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Adapting a Life Skills Application to Address Interpersonal Relationship in College

a PSC Research Project

Investigators:   Michelle Lynne Munro-Kramer, Rob Stephenson, Yasamin Kusunoki

Between 20-25% of women will experience a completed or attempted rape during their college career; rape is the most frequent violent crime that occurs on campuses.1-2 Nearly 80-90% of college students know the perpetrator, which increases the likelihood that the survivor will not identify the trauma as rape and will not report it.3-4 Many college survivors do not perceive or acknowledge their experiences as rape, because of lack of evidence, the absence of a weapon, or because alcohol and/or drugs were involved.4-5 These characteristics of sexual violence in college contribute to the underestimation, under reporting, under prosecution, and low rates of seeking post-assault services among college survivors.4,6
Prevention of sexual violence occurs at three levels: 1) primary prevention aims to prevent the occurrence, 2) secondary prevention refers to an immediate response after sexual violence has happened, and 3) tertiary prevention is focused on rehabilitation and the long-term responses implemented after sexual violence has occurred.7 There is a strong focus on the primary prevention of sexual violence within college campuses. Much of this has stemmed from victims? frustrations with the way that institutions are handling reports of sexual violence.8 Many of the currently available prevention programs are delivered to freshman students entering college and university campuses and essentially teach potential victims to ?watch out for themselves?. Many campuses also rely on online learning modules to meet the requirements to provide primary prevention education required by the 2014 Violence Against Women Act. Despite the use of online modalities to provide primary prevention there is a lack of evidence on the effectiveness of these programs and the potential that mobile or web-based applications hold for the prevention of sexual violence.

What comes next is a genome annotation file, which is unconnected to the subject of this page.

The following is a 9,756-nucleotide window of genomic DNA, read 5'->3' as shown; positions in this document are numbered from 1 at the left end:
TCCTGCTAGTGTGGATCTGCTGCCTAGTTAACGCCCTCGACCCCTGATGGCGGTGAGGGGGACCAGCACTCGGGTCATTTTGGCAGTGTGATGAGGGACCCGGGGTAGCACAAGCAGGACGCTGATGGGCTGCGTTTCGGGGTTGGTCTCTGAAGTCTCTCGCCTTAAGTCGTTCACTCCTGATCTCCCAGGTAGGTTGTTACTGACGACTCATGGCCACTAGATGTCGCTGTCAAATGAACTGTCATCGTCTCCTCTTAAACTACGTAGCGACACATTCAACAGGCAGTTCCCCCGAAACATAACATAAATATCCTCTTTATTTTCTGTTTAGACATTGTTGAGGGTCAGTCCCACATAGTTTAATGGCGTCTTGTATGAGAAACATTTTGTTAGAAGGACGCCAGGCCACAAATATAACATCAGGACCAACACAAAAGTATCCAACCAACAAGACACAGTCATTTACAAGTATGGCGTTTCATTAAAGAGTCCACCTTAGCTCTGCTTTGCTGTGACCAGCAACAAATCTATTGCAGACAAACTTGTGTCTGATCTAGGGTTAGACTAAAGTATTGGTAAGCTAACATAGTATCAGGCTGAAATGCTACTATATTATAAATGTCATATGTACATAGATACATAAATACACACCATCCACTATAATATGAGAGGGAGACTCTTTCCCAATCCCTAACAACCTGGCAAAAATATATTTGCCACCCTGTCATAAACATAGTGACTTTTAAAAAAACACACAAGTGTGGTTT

One way to address the holistic needs of university students is through the use of a web-based application focused on life skills. A holistic approach provides an opportunity to recognize college and university students as individuals transitioning into adulthood learning to manage school, work, new relationships, stress, conflict, and their own health for the first time as independent young adults. There is a need for holistic interventions that provide students with the means to address all of the physical, emotional, and social changes they may be experiencing during their transition to young adulthood.

Funding Period: 12/01/2016 to 12/01/2017

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